FleetBoston Financial Corp. aims to establish itself as a nationally recognized brand in small business and is putting the Internet at the heart of its small-biz strategy.
The Boston company is developing a Small Business Portal that will provide access to credit, cash management, payroll services, account aggregation, bill presentment/payment, and discounted office products. The portal will be integrated with Fleet's existing online capabilities for small-business customers and is slated to be operational within six months.
Norman J. DeLuca, managing director for Fleet's small-business services, conceded in an interview last week that the portal plan is a reaction to new options in small-business lending, including online offerings from Wells Fargo & Co., Bank of America Corp., and American Express Co.
Fleet also had in mind GE Financial Network's new direct-to-business site. Mr. DeLuca said the GE site epitomizes new competition in the small-business sector from companies that recognize the relative ease of online marketing.
Fleet, the nation's seventh-largest banking company, says bringing in new business from outside its branch base in the Northeast is secondary in its portal plan.
"Our first priority is to keep the customers we have," Mr. DeLuca said in his keynote address at the American Banker/RMA Small Business Banking conference Thursday in Chicago. "The Internet is a way to position ourselves with newer segments of the marketplace - especially younger small-business owners."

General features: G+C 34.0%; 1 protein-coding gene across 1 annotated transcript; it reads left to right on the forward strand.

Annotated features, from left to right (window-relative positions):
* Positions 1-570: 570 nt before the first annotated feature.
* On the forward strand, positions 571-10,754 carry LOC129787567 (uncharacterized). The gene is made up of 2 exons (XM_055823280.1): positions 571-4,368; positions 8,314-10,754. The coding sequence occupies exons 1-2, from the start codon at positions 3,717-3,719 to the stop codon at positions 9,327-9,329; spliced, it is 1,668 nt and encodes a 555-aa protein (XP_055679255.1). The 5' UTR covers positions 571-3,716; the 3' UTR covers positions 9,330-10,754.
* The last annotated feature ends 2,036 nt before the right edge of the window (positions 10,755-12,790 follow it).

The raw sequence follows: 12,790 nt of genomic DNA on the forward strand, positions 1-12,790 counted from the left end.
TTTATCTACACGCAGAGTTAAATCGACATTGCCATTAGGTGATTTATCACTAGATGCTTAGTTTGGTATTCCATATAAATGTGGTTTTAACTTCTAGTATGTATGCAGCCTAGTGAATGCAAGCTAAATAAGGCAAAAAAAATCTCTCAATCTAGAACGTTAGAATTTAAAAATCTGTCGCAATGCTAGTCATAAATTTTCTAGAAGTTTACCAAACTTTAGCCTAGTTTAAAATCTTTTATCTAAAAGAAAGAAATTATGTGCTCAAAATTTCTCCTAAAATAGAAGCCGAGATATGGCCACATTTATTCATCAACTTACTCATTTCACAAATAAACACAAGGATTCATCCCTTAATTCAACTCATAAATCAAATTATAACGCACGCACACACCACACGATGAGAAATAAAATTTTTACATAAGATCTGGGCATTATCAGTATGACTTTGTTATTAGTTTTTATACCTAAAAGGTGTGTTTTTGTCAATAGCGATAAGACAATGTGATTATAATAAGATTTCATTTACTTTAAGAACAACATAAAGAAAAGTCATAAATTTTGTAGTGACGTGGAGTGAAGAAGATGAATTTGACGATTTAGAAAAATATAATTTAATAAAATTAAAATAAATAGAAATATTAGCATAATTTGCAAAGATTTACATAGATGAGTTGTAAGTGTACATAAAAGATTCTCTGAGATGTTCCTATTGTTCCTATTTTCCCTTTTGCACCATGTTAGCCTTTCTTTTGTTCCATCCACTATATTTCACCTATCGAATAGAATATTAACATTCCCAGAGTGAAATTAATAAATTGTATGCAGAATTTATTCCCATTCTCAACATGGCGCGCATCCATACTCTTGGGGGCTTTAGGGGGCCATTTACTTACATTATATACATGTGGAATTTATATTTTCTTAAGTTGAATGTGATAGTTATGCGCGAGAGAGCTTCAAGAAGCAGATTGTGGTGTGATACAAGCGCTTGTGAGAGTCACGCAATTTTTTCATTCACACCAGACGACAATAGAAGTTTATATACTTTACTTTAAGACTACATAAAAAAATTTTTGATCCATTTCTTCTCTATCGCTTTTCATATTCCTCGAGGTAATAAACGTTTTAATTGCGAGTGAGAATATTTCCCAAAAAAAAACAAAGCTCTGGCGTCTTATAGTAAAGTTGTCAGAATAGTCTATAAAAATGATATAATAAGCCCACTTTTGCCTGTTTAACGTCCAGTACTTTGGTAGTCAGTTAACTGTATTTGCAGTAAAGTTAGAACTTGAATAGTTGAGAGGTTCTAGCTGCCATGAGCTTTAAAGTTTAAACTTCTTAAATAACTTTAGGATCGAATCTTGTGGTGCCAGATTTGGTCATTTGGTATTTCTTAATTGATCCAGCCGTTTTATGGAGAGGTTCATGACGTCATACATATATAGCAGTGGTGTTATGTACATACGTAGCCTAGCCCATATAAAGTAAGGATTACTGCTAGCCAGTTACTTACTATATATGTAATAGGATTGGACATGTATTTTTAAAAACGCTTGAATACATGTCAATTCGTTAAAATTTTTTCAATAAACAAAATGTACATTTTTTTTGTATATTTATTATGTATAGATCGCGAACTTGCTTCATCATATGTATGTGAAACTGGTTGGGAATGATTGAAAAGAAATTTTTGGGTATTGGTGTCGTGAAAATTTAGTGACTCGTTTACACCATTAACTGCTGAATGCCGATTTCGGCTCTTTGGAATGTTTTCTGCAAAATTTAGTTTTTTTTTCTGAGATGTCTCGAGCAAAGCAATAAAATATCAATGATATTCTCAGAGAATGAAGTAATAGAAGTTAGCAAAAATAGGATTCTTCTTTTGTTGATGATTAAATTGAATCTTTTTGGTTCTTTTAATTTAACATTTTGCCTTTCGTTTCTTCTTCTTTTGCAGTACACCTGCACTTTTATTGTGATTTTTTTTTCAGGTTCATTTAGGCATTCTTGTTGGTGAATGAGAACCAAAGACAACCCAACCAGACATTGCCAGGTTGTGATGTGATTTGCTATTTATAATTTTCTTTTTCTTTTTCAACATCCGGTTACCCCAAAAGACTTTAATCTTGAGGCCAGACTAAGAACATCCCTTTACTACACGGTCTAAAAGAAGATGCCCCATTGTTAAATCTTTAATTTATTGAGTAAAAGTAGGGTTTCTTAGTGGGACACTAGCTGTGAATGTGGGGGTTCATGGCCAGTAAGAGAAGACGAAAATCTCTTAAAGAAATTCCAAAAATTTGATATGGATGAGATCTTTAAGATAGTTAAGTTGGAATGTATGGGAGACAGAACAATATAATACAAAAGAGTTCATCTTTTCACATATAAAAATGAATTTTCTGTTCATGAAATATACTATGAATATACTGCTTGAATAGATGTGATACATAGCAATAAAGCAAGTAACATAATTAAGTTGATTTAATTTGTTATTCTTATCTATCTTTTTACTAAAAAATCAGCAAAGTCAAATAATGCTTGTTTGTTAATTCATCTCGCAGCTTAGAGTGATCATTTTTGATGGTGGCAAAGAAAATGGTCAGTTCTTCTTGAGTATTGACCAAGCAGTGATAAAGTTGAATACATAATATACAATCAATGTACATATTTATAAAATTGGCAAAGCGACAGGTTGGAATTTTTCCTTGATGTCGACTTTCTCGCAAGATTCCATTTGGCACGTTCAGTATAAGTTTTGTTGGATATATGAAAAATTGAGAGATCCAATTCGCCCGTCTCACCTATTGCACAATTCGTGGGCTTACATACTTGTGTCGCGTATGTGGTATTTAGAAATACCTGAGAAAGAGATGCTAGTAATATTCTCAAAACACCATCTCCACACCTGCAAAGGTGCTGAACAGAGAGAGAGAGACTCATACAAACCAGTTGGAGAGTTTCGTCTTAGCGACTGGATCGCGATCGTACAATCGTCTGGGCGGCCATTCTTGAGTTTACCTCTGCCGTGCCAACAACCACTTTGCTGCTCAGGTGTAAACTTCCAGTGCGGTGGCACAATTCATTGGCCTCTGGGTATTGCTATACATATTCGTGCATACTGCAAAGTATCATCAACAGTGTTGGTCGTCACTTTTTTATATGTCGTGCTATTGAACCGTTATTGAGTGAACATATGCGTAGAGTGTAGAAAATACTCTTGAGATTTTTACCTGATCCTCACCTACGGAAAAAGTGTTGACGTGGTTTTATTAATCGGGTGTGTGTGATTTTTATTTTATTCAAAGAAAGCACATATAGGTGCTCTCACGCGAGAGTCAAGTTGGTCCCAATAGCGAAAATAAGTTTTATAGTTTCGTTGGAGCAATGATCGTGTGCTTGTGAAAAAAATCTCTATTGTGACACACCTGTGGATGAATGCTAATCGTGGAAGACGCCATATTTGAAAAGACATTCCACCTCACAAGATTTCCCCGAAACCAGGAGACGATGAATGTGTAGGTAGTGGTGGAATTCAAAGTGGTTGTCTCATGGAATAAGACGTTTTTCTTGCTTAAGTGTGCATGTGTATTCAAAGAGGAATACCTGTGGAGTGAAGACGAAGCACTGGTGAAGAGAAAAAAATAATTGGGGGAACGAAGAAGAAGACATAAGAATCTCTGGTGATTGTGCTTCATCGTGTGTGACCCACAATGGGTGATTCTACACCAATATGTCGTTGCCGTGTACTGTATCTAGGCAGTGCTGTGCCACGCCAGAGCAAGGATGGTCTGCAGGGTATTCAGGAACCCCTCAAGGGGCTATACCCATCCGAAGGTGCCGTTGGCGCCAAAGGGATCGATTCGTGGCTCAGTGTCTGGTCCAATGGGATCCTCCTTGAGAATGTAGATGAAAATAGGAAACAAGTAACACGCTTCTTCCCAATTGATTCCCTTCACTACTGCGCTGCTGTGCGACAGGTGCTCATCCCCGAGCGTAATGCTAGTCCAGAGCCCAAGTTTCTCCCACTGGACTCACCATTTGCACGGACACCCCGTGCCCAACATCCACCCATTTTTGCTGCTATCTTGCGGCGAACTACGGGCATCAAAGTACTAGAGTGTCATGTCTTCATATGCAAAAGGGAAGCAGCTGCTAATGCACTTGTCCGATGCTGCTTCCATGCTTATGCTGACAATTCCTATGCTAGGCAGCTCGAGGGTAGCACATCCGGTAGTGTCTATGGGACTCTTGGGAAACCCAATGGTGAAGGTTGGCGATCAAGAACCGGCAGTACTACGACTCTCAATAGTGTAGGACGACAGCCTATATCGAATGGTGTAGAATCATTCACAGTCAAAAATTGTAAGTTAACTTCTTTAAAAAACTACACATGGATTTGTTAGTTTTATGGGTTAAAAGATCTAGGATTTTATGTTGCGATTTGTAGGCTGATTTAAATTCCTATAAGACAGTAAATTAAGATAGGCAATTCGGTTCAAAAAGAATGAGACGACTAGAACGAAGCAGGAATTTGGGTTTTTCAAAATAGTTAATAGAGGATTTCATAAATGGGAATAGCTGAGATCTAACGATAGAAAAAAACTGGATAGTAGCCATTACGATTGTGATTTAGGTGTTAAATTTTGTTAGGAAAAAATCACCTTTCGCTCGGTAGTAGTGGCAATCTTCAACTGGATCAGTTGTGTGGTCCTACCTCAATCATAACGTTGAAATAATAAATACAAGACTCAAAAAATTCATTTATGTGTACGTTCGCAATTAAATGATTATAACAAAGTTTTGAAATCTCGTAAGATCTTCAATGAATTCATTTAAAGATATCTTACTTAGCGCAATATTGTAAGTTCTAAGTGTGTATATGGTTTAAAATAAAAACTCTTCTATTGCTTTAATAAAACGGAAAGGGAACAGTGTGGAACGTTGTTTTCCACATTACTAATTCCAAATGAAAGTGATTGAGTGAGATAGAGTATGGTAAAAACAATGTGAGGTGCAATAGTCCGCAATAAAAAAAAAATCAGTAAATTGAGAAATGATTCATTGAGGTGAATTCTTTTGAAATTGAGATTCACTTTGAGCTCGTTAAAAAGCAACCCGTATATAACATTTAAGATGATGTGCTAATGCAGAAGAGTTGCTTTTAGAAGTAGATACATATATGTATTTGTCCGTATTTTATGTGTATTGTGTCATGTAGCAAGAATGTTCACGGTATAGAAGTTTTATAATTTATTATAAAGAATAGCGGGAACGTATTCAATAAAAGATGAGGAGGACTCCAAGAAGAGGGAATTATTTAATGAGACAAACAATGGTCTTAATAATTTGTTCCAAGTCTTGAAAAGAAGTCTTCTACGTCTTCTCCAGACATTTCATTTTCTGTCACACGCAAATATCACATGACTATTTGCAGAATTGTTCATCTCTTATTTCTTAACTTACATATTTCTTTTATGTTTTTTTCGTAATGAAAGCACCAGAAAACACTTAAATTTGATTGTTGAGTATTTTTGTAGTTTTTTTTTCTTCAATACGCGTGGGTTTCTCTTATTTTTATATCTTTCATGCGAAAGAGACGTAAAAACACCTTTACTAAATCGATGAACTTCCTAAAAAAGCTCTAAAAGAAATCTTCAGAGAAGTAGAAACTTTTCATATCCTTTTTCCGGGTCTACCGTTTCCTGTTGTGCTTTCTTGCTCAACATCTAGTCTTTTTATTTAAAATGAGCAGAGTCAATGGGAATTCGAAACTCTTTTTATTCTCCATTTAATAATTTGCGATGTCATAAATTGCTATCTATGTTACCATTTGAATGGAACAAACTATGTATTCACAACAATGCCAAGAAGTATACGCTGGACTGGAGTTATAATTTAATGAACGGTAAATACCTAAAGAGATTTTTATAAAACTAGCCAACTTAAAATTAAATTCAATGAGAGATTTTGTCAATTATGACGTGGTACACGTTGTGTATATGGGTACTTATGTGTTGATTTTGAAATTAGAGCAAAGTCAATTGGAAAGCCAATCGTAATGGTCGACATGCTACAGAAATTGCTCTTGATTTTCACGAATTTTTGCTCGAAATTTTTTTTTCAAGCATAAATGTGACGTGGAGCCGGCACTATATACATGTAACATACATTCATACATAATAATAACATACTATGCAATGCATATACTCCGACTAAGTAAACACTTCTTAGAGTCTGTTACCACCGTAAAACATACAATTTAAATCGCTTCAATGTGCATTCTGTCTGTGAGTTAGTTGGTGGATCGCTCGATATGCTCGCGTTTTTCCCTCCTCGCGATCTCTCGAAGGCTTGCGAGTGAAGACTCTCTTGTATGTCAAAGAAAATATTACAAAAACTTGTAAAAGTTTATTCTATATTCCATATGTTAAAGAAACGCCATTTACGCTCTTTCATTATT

It is emphasizing them because they are more comfortable with the Web, he explained. "Some entrepreneurs, because they are younger, are not traditional users of bricks-and-mortar. In the past, people chose banks based on location for deposits or if we gave them credit."
Fleet has been making other moves to expand in this sector. It already has 500,000 small-business customers - companies with sales of less than $10 million - and its deal to buy Princeton, N.J.-based Summit Bancorp, announced in September, would add 125,000 small-business accounts.
Fleet is also boosting its participation in the Small Business Administration loan program. It made about 3,000 loans in fiscal 2000, tops in the program. (About 15% of Fleet's small-business customers are borrowers.)
Mr. DeLuca said one of Fleet's immediate challenges in developing the portal is to sell the very concept. At the conference, he cited research from CyberDialogue 2000 that said small-business owners ranked banking as the least appealing Internet activity; most said they would much rather read online editions of newspapers than do their banking business online.
In time that will change, Mr. DeLuca said, as switching to faster connections makes the efficiency of the Internet more evident.
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